Existing abortion providers also can seek waivers from construction or equipment upgrades mandated for outpatient offices.
Source: CBS Detroit
Abortions declined last year in Kansas by about 5.4 percent and dropped to their lowest number in 25 years, the state Department of Health and Environment reported Friday.
Advocates on both sides of the debate said the decrease can be tied to the Legislature’s ongoing approval of tougher abortion restrictions, including multiple new laws enacted since Republican Gov. Sam Brownback, a strong abortion opponent, took office in January 2011.
Kansans for Life Executive Director Mary Kay Culp said the decline in abortions last year shows the approach advocated by the group is working.
The health department wouldn’t speculate on why abortions continue to decline. Culp said she believes other important factors in the decline are the work of dozens of pregnancy crisis centers and the state health department posting detailed information about fetal development on its website.
“That is good news for women and unborn babies,” Culp said.
The health department said doctors reported 7,457 abortions last year, or 428 fewer than the 7,885 terminated pregnancies reported in 2011. The number hasn’t been that low since 1987, when doctors reported 6,409 abortions and that was before a 1995 mandate that physicians and medical facilities report each time they terminate a pregnancy.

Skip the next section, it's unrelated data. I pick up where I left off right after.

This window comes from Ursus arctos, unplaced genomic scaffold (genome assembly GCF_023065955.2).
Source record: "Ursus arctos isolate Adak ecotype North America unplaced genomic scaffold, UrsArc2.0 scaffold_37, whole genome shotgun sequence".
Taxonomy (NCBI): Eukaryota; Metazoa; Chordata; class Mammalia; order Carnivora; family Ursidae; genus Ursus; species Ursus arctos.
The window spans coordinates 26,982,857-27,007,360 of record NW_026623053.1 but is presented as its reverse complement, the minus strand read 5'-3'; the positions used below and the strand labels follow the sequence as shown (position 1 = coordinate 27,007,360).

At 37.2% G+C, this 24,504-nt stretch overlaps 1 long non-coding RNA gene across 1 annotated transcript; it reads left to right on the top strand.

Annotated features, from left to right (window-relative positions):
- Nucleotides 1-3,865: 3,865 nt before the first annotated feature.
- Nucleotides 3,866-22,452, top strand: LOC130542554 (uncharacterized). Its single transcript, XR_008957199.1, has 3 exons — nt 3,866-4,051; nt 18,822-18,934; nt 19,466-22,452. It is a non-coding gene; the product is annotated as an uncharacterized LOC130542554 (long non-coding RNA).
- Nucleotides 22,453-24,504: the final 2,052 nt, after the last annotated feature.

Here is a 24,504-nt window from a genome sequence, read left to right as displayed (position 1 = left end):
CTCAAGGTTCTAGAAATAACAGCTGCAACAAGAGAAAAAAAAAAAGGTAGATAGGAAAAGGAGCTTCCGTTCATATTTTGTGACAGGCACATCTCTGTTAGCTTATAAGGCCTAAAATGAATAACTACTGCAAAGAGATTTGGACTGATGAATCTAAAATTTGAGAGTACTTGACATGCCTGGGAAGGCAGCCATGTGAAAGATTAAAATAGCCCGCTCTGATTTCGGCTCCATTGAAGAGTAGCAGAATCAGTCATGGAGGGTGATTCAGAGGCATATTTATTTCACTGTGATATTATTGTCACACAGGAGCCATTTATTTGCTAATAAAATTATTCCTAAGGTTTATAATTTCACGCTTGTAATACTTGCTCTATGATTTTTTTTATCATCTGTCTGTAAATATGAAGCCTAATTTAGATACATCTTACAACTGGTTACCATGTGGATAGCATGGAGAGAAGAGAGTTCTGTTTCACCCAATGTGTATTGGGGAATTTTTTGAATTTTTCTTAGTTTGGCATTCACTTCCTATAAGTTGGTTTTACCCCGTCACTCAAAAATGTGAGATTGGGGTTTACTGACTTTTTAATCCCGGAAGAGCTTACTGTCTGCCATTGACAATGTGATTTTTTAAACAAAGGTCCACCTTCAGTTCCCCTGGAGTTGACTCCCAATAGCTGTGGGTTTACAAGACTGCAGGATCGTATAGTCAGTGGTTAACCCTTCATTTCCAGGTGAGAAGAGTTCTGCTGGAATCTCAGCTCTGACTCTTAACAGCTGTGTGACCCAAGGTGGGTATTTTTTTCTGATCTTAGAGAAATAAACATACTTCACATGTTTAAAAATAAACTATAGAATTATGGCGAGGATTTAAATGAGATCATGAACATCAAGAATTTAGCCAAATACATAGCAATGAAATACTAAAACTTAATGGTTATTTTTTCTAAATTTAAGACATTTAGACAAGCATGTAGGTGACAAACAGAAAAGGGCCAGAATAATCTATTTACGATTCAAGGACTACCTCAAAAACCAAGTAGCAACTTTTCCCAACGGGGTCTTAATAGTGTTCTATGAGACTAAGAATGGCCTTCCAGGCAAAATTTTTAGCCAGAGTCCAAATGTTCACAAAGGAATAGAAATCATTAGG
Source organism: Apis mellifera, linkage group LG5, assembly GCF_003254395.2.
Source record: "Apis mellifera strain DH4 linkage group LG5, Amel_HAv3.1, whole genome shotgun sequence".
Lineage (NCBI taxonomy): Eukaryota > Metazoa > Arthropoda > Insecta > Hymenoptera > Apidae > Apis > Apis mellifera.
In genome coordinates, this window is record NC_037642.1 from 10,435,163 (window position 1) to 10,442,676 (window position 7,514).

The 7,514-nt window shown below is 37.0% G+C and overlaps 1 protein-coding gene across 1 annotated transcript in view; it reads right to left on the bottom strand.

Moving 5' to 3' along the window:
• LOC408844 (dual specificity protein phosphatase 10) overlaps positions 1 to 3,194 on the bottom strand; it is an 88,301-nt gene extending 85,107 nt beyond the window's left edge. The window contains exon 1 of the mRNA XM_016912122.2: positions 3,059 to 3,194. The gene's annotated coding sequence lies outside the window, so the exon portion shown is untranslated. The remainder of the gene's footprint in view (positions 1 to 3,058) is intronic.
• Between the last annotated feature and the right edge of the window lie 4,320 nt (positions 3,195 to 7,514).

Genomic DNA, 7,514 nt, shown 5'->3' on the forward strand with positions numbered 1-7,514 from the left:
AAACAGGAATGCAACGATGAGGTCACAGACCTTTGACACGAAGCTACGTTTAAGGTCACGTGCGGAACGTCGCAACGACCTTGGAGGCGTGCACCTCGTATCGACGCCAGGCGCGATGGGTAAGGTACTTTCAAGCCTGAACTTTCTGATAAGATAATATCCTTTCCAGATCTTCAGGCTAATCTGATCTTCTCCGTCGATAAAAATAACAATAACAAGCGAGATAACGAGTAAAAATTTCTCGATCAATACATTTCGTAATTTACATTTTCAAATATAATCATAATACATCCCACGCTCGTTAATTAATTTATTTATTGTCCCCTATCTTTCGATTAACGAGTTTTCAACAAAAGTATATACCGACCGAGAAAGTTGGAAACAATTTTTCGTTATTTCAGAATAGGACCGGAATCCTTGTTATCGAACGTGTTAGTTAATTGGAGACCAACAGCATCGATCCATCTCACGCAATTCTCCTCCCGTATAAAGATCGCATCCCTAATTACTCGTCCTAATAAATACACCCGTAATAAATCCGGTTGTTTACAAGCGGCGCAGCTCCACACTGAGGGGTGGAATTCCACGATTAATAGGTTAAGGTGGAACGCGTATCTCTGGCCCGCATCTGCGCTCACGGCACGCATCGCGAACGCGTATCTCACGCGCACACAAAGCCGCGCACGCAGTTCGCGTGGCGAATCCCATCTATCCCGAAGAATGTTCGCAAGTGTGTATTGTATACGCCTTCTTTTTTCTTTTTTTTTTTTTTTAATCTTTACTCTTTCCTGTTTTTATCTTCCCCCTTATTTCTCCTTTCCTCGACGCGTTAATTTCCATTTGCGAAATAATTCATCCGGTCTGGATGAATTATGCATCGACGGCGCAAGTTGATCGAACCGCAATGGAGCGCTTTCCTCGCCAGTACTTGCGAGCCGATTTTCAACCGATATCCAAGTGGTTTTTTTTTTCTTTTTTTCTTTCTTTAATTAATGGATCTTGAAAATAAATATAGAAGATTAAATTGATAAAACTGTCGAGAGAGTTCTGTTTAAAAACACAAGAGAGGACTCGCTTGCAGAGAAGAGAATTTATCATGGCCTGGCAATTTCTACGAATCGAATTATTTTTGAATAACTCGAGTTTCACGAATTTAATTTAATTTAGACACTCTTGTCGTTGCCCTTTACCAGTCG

Abortions peaked at 12,422 in 2001 and have declined 40 percent since.
Source: The Kansas City Star
Mississippi lawmakers are likely to approve a bill requiring a doctor to personally oversee the administration of abortion-inducing drugs and requiring the woman to return for a follow-up exam two weeks later.
The House voted 84-30 Friday to approve a House-Senate compromise on Senate Bill 2795. If the Senate approves, it would go to Gov. Phil Bryant for his signature.
The bill would bar physicians from prescribing the drugs remotely after consulting a patient by teleconference. Pro-lifers have said they knew of no such telemedicine abortions being conducted in Mississippi, but wanted to guard against the practice.
The Indiana House and Senate are advancing a bill whose result would be to regulate abortion-inducing drugs – and potentially stop one Lafayette, Ind., clinic from prescribing them at all.
In a bill approved 8-5 Wednesday by the House Public Policy Committee, a clinic that provides a drug that causes abortion, such as RU-486, would have to meet the same building standards as a surgical unit – complete with wider halls and doorways to accommodate gurneys, a recovery room and sterilization equipment for surgical tools.
Gov. Gary Herbert signed into law on Friday a bill requiring a report on why Utah women get abortions, along with others aimed at increasing access to public records.